I was shocked when I had to piece together the important topics based on the dearth of literature, and perhaps even more shocked when I realized that it was difficult to have a course that addressed all of the important suggested topics.  With a little creativity, trial and error, and advice from people like Jeffrey Blume and Matt Shotwell, I developed a curriculum that tackled all of the topics in a feasible manner.  Our course focuses on working with clients, asking questions, communicating effectively, being professional, managing one’s time, working ethically, and much more. 

If you are interested in learning more about it, click here.

  

What was your draw to statistics?

My father is the local newspaper’s sports editor and writer and as a kid, he’d take me to the basketball and football games.  One of the things I enjoyed most about those experiences was the stats sheets.  As a journalist, he’d receive the stats for the game after the halves and final quarters and I enjoyed reading and “analyzing” them.  

When I was trying to figure out what I’d major in in college, someone asked me about my interest and told me that actuarial science may appeal to me.  I agreed and went to Tennessee State University as a math major.  I fell in love with statistics when I had my first class.  Unlike my other mathematical courses: Cal I – Cal IV, I did not have to ask, “Why?”  It was so obvious that what we were learning was relevant and useful.  I suspect somewhere in between my interest in mathematics and my enjoyment at the games I discovered that I wanted to focus on statistics. 

 

What is your best advice for aspiring statisticians?

My best advice for aspiring statisticians is to use school to learn as much as you can and to learn to work with others.  As John Donne said, “No man is an island.”  When I was in school, I had a peer who worked part time.  He’d take classes and go back to work afterward.  So while most of us didn’t work or had a TA or an RA position, we had an opportunity to hang around the university all day.  We were able to learn from one another and to help each other when we got stuck.  He didn’t initially, and struggled because of it.  During his second year, he started hanging out more with others in the Department and his understanding dramatically improved.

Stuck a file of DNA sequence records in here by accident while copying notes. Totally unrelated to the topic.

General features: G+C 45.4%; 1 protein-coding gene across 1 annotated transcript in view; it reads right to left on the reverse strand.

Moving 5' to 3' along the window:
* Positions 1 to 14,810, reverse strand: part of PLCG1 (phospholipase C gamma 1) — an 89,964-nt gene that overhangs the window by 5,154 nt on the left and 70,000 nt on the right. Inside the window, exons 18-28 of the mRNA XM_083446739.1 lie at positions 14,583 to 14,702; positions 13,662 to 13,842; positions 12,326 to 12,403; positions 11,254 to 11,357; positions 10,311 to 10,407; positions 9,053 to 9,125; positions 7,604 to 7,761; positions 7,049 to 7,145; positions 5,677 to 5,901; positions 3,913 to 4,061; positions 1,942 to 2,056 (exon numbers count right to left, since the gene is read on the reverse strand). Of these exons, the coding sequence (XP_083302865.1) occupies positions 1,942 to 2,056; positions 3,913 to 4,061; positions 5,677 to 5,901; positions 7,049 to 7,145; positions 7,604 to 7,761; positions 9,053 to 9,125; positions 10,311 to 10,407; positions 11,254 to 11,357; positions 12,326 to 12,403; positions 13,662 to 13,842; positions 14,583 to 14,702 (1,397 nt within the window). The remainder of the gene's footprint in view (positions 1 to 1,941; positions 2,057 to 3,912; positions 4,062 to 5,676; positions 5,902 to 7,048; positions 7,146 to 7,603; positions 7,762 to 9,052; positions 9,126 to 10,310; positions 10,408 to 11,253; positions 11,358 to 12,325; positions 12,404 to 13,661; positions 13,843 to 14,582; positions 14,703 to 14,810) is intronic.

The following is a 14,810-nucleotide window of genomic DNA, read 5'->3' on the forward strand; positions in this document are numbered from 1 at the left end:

Another piece of advice I would offer is to constantly work on your communication.  We write and talk a lot to researchers, statisticians, students, administrators, staff, etc.  We prepare grants, analysis plans, emails, presentations, papers, and reports.  One cannot underestimate the ability to communicate.  Even more, because we deal with so many people, conflicts arise and difficult situations may take place.  When you communicate well, you can stave off a lot of situations before they occur, and stifle many that do occur.   

 

What is your teaching philosophy?

As far as my philosophy, here are the take home points: 

Teachers should be somewhat entertaining, teach with real world situations, and provide opportunities for group work and a variety of feedback.